Davis started wrestling at Oakleaf Junior High School in the seventh grade. A neighbor advised him to wrestle at Fleming Island. He eventually made the change and connected with Fleming Island assistant wrestling coach PJ Cobbert, who won four straight state titles at Clay High School. Davis went to Fleming Island his freshman year, then he went to Oakleaf High School (his zoned school) because of transportation issues his sophomore year before going back to Fleming Island High his last two years.
As a team, Fleming Island made strides over the past few seasons. Clay County has arguably the best high school wrestling program in the Jacksonville area. Clay, coached by Jim Reape, has long been the standard in the county, but Fleming Island has had the upper hand over Clay the past two seasons.
Davis said the team’s mentality against Clay has also changed.
“This year we didn’t have anyone out, and we were mentally ready for it,” Davis said. “We realized we are (Class) 3A and they are (Class) 1A, and we’re supposed to beat them.”
An improvement in technique has also benefited the Golden Eagles.
“Technique-wise, this is best team I’ve been on,” Davis said. “I’ve been wrestling since seventh grade, so I’ve seen the older guys. This team was not like older teams I was on. This team is coached a different way because it’s more about technique. It turned out great ‘cause we are the state runner-up. PJ is not as hard-nosed as he used to be because of different technique.”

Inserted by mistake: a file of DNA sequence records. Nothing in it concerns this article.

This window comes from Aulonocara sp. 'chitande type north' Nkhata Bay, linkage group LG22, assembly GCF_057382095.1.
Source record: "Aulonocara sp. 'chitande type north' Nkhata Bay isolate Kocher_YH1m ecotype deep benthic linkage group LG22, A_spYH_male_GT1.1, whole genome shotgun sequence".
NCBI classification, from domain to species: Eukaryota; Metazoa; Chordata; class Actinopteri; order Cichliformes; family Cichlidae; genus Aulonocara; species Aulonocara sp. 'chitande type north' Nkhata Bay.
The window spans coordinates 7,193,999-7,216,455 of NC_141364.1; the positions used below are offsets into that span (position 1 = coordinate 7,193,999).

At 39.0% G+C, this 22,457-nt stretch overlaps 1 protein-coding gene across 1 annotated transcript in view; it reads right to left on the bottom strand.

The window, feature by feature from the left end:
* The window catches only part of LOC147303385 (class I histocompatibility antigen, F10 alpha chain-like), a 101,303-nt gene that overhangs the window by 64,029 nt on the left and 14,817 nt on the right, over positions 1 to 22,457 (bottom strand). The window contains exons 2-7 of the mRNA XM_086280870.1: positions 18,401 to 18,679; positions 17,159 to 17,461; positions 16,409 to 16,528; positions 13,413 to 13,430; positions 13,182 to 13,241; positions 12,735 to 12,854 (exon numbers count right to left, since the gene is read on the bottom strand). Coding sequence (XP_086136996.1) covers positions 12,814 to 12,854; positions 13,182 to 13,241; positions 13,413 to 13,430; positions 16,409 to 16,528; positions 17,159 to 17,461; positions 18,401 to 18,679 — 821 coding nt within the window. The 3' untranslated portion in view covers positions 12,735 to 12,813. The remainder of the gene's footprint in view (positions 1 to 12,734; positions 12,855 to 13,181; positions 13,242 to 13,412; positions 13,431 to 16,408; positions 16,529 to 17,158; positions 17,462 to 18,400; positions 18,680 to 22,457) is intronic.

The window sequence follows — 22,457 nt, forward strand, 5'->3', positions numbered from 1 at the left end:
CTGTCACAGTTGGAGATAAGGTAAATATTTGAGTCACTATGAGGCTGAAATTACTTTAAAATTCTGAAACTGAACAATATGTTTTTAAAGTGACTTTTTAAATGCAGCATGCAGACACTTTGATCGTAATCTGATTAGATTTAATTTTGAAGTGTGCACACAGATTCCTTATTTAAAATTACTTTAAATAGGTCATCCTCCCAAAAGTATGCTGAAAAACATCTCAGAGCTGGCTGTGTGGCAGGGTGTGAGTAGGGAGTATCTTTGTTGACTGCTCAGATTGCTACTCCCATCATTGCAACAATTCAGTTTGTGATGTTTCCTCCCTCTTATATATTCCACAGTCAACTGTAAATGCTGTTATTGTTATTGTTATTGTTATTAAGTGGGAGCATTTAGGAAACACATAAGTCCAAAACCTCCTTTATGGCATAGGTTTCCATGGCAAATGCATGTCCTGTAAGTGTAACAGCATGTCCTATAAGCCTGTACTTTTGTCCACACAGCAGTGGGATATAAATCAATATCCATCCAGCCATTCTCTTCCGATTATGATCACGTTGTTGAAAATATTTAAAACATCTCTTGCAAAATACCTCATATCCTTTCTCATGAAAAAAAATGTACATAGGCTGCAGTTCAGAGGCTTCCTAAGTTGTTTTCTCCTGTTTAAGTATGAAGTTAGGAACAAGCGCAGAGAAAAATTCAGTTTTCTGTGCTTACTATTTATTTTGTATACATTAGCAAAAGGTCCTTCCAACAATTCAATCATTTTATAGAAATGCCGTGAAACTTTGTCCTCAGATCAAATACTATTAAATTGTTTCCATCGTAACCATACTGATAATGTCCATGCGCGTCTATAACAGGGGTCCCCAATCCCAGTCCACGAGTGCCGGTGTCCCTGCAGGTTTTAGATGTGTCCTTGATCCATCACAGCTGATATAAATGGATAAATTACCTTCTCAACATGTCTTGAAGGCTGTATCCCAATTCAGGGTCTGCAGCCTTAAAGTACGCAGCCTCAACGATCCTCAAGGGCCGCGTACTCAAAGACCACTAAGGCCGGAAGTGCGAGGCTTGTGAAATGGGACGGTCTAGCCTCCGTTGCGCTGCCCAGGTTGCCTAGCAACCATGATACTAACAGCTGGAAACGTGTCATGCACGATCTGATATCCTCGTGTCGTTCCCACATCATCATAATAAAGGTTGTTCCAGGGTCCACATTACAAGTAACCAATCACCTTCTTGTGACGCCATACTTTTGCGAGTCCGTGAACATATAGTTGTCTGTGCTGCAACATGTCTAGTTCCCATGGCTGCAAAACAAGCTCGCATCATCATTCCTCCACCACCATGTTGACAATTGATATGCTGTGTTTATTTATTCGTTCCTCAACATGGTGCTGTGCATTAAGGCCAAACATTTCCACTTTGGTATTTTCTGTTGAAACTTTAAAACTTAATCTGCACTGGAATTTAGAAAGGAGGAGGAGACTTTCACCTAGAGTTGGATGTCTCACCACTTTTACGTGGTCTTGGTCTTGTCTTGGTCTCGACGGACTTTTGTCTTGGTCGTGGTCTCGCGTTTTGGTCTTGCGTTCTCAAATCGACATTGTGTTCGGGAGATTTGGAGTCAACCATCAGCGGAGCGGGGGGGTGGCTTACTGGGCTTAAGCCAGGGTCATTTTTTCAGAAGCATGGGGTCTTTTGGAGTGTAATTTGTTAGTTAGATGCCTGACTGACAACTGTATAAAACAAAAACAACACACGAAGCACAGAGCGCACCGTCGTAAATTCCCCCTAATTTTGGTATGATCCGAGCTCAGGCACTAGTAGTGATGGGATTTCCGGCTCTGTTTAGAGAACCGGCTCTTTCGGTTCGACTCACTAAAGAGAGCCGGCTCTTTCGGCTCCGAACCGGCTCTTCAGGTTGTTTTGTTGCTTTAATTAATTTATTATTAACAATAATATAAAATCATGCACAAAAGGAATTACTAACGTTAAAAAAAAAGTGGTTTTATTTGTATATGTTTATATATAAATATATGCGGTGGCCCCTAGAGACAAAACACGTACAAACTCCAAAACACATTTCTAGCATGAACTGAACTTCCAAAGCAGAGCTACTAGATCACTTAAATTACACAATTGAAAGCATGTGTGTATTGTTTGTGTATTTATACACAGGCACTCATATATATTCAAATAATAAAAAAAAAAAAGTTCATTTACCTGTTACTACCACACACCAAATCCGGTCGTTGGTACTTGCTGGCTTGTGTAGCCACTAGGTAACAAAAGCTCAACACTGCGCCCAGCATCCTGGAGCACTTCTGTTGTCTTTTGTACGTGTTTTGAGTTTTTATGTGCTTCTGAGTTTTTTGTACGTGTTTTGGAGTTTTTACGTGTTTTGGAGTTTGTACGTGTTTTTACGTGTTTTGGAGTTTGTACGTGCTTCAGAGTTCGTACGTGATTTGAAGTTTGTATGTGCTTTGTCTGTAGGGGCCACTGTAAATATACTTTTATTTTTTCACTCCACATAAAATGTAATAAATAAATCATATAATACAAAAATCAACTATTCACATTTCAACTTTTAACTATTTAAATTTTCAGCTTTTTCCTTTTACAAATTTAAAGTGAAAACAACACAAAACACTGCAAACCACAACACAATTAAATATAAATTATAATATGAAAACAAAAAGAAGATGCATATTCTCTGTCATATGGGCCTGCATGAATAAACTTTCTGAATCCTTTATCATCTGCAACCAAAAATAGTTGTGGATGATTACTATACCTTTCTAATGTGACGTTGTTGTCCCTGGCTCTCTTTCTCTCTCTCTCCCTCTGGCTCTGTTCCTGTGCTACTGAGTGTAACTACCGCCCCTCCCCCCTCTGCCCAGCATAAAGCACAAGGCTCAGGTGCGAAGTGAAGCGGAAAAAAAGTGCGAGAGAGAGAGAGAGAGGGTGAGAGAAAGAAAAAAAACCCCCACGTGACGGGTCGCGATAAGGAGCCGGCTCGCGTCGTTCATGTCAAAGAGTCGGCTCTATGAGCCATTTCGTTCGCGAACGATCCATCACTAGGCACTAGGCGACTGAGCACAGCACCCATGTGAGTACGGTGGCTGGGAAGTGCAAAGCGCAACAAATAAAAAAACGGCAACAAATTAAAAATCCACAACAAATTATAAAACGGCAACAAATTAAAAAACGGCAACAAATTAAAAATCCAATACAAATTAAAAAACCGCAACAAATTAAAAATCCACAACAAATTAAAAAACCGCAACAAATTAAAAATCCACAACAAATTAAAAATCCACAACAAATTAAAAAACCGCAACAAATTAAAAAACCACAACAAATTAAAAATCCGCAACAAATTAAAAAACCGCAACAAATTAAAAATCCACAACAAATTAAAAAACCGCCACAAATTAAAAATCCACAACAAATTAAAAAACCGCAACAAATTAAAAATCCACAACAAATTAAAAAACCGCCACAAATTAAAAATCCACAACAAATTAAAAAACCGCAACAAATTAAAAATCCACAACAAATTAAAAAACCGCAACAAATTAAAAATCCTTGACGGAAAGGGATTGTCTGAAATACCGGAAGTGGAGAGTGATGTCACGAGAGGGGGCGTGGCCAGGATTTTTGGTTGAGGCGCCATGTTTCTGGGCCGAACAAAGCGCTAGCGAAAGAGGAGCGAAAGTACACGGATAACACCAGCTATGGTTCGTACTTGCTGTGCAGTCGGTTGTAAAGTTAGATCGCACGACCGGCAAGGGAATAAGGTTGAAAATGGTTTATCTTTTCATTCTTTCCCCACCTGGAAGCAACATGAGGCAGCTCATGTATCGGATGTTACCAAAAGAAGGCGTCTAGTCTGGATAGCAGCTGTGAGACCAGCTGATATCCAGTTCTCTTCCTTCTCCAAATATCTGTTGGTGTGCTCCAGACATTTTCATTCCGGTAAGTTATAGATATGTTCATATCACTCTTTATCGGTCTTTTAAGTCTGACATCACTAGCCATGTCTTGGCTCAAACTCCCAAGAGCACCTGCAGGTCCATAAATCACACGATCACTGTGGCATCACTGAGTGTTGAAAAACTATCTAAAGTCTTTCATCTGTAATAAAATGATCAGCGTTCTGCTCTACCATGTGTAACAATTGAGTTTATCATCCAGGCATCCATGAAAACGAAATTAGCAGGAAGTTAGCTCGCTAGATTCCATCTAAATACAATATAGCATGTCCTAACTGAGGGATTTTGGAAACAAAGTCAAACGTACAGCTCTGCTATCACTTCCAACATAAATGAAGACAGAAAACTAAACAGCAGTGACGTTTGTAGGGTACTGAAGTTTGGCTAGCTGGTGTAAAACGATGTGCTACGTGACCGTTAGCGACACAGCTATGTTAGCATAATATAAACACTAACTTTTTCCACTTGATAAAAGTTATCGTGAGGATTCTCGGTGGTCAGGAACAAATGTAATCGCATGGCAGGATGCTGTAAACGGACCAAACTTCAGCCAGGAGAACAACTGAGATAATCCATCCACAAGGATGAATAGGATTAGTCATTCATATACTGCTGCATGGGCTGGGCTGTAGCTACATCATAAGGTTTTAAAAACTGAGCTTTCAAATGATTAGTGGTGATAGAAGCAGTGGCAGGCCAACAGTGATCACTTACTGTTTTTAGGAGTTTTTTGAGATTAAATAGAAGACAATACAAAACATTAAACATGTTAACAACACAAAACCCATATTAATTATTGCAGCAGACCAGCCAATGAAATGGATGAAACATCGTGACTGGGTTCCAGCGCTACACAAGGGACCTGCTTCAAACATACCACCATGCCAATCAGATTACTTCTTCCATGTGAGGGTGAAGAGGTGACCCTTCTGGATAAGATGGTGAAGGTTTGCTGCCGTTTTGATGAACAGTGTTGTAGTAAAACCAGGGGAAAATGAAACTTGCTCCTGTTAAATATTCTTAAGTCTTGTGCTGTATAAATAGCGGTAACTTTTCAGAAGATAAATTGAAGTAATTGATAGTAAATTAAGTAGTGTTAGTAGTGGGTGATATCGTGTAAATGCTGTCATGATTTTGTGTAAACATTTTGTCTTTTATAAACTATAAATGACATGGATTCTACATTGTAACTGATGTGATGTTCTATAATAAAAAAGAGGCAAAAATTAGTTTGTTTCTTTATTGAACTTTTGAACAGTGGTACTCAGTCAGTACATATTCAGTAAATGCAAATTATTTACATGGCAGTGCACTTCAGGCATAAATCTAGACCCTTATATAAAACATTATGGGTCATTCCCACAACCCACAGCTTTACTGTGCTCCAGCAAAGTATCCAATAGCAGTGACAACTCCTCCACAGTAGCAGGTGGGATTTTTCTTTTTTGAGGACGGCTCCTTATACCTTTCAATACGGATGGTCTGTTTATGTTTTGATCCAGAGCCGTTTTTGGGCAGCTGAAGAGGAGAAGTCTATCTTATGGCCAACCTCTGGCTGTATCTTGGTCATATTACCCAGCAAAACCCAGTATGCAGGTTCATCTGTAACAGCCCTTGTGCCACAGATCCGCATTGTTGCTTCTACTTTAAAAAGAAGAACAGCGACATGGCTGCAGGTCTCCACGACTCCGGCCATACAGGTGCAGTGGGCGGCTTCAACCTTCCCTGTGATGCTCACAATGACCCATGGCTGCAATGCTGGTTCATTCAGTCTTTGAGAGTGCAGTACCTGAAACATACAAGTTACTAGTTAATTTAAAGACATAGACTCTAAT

Davis expects next year’s team to also challenge for a state title.
“Our team’s not going to fall off,” Davis said. “We’ve a lot of kids who really train in offseason. We just don’t show up in October. That’s why we have so many state qualifiers.”
Davis is appreciative of the FIHS coaching staff. He praised his former coaches Jeff Jordan and Douglas Cuthbert and current coaches Colby Pisani, Cobbert, and Cunningham.
“They love kids and dedicate their lives to the program,” Davis said. “PJ is there every day. Coach Cunningham does a lot for kids. He does the paperwork and gets us in the toughest tournaments in the state. PJ puts on his shoes and rolls with us. I wrestle PJ nearly every day.”
Even with this year’s accolades, Davis knows he has to improve to compete in college.
“I have a lot to work on,” Davis said. “I need more offense. I need to be attacking more. I’m working on it now in the wrestling room. Staying in shape is what I want to focus on, too.”